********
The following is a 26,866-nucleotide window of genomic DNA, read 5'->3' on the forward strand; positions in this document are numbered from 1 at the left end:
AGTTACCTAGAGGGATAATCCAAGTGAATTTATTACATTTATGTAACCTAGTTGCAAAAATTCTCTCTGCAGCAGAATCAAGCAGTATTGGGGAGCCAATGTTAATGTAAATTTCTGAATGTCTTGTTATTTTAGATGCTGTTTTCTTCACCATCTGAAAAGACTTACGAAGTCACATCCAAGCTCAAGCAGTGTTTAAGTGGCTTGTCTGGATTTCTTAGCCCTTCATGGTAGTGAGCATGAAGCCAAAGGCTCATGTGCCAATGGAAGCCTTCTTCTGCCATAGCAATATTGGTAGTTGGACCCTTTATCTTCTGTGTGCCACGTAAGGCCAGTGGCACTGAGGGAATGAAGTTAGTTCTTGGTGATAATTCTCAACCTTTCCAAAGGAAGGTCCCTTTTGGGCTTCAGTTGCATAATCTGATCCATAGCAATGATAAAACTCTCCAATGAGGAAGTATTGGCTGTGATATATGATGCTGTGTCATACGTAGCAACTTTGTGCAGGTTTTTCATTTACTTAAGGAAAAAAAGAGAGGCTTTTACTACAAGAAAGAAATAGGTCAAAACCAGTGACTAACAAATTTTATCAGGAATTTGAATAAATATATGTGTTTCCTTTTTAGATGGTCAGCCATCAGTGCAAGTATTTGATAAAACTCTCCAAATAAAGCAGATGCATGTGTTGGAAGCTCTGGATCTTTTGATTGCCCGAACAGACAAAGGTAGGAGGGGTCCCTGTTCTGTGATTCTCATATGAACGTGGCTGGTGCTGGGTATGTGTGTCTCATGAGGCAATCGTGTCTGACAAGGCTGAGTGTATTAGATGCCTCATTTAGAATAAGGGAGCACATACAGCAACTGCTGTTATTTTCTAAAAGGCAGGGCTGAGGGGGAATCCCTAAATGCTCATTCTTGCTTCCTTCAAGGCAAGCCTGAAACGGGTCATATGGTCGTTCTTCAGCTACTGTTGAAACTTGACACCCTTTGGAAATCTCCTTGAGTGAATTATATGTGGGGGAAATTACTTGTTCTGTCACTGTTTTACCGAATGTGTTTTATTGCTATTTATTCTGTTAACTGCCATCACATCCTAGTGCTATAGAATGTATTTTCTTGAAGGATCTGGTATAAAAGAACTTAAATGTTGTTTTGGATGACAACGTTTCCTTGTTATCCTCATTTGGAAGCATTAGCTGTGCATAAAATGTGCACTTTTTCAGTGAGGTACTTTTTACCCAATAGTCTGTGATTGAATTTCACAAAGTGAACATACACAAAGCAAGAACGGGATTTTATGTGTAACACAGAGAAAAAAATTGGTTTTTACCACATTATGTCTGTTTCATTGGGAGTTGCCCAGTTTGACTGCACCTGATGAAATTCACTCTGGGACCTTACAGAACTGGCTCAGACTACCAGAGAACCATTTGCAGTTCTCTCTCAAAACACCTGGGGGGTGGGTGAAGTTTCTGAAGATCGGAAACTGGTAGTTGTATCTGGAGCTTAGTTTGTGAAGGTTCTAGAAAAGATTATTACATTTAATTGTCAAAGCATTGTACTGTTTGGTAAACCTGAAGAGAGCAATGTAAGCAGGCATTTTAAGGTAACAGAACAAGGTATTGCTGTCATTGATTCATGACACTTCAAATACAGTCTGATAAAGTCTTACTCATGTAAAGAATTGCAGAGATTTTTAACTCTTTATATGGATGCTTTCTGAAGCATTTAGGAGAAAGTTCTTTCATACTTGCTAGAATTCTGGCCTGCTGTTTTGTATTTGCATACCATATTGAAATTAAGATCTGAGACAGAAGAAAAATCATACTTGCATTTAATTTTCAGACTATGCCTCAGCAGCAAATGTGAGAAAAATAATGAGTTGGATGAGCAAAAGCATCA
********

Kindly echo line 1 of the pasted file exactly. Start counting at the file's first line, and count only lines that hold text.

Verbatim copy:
The following is a 26,866-nucleotide window of genomic DNA, read 5'->3' on the forward strand; positions in this document are numbered from 1 at the left end: